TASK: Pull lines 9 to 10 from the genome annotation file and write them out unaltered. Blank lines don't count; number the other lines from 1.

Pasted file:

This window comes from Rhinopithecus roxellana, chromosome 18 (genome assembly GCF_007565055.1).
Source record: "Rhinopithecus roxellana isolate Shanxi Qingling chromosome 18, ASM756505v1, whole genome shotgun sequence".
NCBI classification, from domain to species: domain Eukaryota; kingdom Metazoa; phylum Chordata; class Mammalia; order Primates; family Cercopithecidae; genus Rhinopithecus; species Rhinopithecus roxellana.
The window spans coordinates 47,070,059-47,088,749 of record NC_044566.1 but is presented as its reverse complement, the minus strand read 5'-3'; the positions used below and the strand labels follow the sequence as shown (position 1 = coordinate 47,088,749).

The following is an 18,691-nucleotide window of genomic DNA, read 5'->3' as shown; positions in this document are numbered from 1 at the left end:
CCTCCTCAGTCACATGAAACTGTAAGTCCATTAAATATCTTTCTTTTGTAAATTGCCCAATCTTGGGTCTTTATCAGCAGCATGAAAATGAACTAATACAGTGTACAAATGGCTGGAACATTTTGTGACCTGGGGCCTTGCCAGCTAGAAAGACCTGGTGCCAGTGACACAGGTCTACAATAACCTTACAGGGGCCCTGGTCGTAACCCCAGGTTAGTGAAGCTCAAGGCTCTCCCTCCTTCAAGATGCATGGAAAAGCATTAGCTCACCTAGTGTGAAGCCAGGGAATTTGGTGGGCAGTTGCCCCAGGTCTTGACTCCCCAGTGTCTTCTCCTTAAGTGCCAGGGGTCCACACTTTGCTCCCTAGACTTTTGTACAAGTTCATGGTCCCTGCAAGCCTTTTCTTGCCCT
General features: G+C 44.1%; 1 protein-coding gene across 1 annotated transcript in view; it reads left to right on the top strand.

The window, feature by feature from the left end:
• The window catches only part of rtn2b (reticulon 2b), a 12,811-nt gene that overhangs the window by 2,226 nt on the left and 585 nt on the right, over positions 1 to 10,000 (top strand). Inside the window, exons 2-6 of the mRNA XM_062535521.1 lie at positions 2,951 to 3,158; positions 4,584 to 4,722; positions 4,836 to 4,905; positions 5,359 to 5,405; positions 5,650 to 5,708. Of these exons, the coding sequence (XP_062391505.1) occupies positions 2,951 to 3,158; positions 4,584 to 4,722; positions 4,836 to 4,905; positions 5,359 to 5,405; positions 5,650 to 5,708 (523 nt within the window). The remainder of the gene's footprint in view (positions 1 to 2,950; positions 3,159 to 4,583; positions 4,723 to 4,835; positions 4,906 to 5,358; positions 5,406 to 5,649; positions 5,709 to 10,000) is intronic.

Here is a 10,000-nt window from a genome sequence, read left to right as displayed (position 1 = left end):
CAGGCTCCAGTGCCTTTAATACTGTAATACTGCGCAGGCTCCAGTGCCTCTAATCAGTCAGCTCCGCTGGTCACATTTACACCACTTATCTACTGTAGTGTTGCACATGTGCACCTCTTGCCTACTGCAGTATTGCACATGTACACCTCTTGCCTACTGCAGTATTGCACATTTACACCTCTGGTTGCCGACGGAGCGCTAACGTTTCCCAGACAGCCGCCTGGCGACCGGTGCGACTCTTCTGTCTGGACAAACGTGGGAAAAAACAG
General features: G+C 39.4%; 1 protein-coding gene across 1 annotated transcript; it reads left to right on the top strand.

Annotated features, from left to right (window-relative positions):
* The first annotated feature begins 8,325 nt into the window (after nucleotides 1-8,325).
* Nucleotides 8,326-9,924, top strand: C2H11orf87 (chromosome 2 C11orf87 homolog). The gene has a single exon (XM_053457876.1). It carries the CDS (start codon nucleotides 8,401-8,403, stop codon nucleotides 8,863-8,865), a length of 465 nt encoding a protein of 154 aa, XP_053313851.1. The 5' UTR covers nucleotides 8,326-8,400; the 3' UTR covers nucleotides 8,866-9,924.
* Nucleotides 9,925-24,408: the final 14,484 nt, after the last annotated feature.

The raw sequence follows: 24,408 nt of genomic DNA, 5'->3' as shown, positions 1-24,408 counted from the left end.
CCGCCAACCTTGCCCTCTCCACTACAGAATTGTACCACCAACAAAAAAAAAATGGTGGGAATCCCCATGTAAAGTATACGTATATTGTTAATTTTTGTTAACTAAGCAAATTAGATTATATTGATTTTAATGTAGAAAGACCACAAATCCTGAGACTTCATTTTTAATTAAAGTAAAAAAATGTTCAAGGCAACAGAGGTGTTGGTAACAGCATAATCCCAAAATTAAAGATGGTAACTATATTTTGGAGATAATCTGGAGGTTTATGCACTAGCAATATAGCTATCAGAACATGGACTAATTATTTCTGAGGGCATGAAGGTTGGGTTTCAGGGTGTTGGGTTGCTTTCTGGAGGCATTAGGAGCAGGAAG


• The window catches only part of rtn2b (reticulon 2b), a 12,811-nt gene that overhangs the window by 2,226 nt on the left and 585 nt on the right, over positions 1 to 10,000 (top strand). Inside the window, exons 2-6 of the mRNA XM_062535521.1 lie at positions 2,951 to 3,158; positions 4,584 to 4,722; positions 4,836 to 4,905; positions 5,359 to 5,405; positions 5,650 to 5,708. Of these exons, the coding sequence (XP_062391505.1) occupies positions 2,951 to 3,158; positions 4,584 to 4,722; positions 4,836 to 4,905; positions 5,359 to 5,405; positions 5,650 to 5,708 (523 nt within the window). The remainder of the gene's footprint in view (positions 1 to 2,950; positions 3,159 to 4,583; positions 4,723 to 4,835; positions 4,906 to 5,358; positions 5,406 to 5,649; positions 5,709 to 10,000) is intronic.

Here is a 10,000-nt window from a genome sequence, read left to right as displayed (position 1 = left end):